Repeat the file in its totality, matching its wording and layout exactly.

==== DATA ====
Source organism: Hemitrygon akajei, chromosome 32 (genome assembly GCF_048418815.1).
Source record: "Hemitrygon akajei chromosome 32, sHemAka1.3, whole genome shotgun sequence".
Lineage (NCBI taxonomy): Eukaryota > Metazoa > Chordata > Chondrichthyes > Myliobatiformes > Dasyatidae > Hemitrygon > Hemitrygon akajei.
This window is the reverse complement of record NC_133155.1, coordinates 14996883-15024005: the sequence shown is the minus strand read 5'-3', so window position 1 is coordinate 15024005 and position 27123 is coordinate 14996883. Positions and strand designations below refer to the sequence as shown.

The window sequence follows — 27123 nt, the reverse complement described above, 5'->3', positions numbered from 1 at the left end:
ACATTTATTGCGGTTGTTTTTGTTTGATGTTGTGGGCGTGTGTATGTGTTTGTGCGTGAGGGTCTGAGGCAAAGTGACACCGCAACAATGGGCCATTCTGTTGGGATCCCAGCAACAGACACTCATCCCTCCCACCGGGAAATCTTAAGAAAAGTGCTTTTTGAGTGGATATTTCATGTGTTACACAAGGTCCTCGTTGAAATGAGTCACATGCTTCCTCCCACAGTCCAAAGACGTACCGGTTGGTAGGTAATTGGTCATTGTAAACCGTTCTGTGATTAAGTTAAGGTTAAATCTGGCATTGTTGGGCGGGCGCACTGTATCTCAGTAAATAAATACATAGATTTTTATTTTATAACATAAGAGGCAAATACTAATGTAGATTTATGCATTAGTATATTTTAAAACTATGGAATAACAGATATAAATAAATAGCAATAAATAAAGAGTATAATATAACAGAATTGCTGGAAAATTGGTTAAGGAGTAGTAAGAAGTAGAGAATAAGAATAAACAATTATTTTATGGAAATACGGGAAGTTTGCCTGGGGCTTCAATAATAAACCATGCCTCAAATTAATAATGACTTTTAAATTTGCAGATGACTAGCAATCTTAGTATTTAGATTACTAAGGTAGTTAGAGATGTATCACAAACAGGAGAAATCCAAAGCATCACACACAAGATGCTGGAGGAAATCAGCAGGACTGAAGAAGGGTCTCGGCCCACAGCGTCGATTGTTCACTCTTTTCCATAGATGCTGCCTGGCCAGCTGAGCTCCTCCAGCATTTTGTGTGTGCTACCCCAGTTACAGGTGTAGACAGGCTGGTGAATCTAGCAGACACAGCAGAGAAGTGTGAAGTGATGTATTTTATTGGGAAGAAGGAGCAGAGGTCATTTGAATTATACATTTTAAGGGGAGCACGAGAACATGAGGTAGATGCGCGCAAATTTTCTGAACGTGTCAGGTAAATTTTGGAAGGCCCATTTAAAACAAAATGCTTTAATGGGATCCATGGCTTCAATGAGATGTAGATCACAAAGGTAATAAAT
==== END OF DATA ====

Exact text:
Source organism: Hemitrygon akajei, chromosome 32 (genome assembly GCF_048418815.1).
Source record: "Hemitrygon akajei chromosome 32, sHemAka1.3, whole genome shotgun sequence".
Lineage (NCBI taxonomy): Eukaryota > Metazoa > Chordata > Chondrichthyes > Myliobatiformes > Dasyatidae > Hemitrygon > Hemitrygon akajei.
This window is the reverse complement of record NC_133155.1, coordinates 14996883-15024005: the sequence shown is the minus strand read 5'-3', so window position 1 is coordinate 15024005 and position 27123 is coordinate 14996883. Positions and strand designations below refer to the sequence as shown.

The window sequence follows — 27123 nt, the reverse complement described above, 5'->3', positions numbered from 1 at the left end:
ACATTTATTGCGGTTGTTTTTGTTTGATGTTGTGGGCGTGTGTATGTGTTTGTGCGTGAGGGTCTGAGGCAAAGTGACACCGCAACAATGGGCCATTCTGTTGGGATCCCAGCAACAGACACTCATCCCTCCCACCGGGAAATCTTAAGAAAAGTGCTTTTTGAGTGGATATTTCATGTGTTACACAAGGTCCTCGTTGAAATGAGTCACATGCTTCCTCCCACAGTCCAAAGACGTACCGGTTGGTAGGTAATTGGTCATTGTAAACCGTTCTGTGATTAAGTTAAGGTTAAATCTGGCATTGTTGGGCGGGCGCACTGTATCTCAGTAAATAAATACATAGATTTTTATTTTATAACATAAGAGGCAAATACTAATGTAGATTTATGCATTAGTATATTTTAAAACTATGGAATAACAGATATAAATAAATAGCAATAAATAAAGAGTATAATATAACAGAATTGCTGGAAAATTGGTTAAGGAGTAGTAAGAAGTAGAGAATAAGAATAAACAATTATTTTATGGAAATACGGGAAGTTTGCCTGGGGCTTCAATAATAAACCATGCCTCAAATTAATAATGACTTTTAAATTTGCAGATGACTAGCAATCTTAGTATTTAGATTACTAAGGTAGTTAGAGATGTATCACAAACAGGAGAAATCCAAAGCATCACACACAAGATGCTGGAGGAAATCAGCAGGACTGAAGAAGGGTCTCGGCCCACAGCGTCGATTGTTCACTCTTTTCCATAGATGCTGCCTGGCCAGCTGAGCTCCTCCAGCATTTTGTGTGTGCTACCCCAGTTACAGGTGTAGACAGGCTGGTGAATCTAGCAGACACAGCAGAGAAGTGTGAAGTGATGTATTTTATTGGGAAGAAGGAGCAGAGGTCATTTGAATTATACATTTTAAGGGGAGCACGAGAACATGAGGTAGATGCGCGCAAATTTTCTGAACGTGTCAGGTAAATTTTGGAAGGCCCATTTAAAACAAAATGCTTTAATGGGATCCATGGCTTCAATGAGATGTAGATCACAAAGGTAATAAAT